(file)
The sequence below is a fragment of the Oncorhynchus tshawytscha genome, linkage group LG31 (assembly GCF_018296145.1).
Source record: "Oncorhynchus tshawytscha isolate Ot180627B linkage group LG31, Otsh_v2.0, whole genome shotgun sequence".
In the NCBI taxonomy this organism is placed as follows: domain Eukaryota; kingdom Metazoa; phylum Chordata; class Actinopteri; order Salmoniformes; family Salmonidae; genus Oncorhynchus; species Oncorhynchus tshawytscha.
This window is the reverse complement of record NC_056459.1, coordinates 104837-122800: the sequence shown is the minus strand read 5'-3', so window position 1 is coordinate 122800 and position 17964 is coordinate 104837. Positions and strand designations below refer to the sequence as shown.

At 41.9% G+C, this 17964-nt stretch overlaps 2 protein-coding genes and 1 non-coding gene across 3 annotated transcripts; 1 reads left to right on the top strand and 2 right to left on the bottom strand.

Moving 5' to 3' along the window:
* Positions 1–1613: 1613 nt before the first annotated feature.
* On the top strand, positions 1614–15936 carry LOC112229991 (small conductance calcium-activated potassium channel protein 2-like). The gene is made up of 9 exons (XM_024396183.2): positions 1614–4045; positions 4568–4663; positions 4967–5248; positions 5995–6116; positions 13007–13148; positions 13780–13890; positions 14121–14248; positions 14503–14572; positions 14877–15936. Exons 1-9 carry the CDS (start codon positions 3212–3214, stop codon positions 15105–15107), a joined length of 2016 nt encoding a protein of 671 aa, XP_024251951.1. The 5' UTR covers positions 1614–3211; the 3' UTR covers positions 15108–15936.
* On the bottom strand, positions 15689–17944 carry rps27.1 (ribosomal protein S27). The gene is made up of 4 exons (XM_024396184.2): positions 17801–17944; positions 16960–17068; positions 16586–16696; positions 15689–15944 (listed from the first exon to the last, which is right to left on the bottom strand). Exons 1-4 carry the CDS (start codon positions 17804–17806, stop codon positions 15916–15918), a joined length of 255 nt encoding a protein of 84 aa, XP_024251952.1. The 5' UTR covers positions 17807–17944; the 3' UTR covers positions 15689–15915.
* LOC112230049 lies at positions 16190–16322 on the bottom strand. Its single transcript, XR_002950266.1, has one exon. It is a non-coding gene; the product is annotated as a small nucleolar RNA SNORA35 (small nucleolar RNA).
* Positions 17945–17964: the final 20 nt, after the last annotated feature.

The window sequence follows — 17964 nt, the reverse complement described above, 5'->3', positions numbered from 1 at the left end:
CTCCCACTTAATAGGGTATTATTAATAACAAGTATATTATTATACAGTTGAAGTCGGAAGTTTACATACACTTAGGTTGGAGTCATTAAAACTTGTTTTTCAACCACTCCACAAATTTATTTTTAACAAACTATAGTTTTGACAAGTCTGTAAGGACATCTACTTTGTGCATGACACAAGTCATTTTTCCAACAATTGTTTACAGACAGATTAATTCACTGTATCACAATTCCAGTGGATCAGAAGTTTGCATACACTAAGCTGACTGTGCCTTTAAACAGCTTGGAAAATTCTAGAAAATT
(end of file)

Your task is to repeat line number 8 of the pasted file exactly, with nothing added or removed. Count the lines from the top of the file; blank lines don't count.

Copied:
* On the top strand, positions 1614–15936 carry LOC112229991 (small conductance calcium-activated potassium channel protein 2-like). The gene is made up of 9 exons (XM_024396183.2): positions 1614–4045; positions 4568–4663; positions 4967–5248; positions 5995–6116; positions 13007–13148; positions 13780–13890; positions 14121–14248; positions 14503–14572; positions 14877–15936. Exons 1-9 carry the CDS (start codon positions 3212–3214, stop codon positions 15105–15107), a joined length of 2016 nt encoding a protein of 671 aa, XP_024251951.1. The 5' UTR covers positions 1614–3211; the 3' UTR covers positions 15108–15936.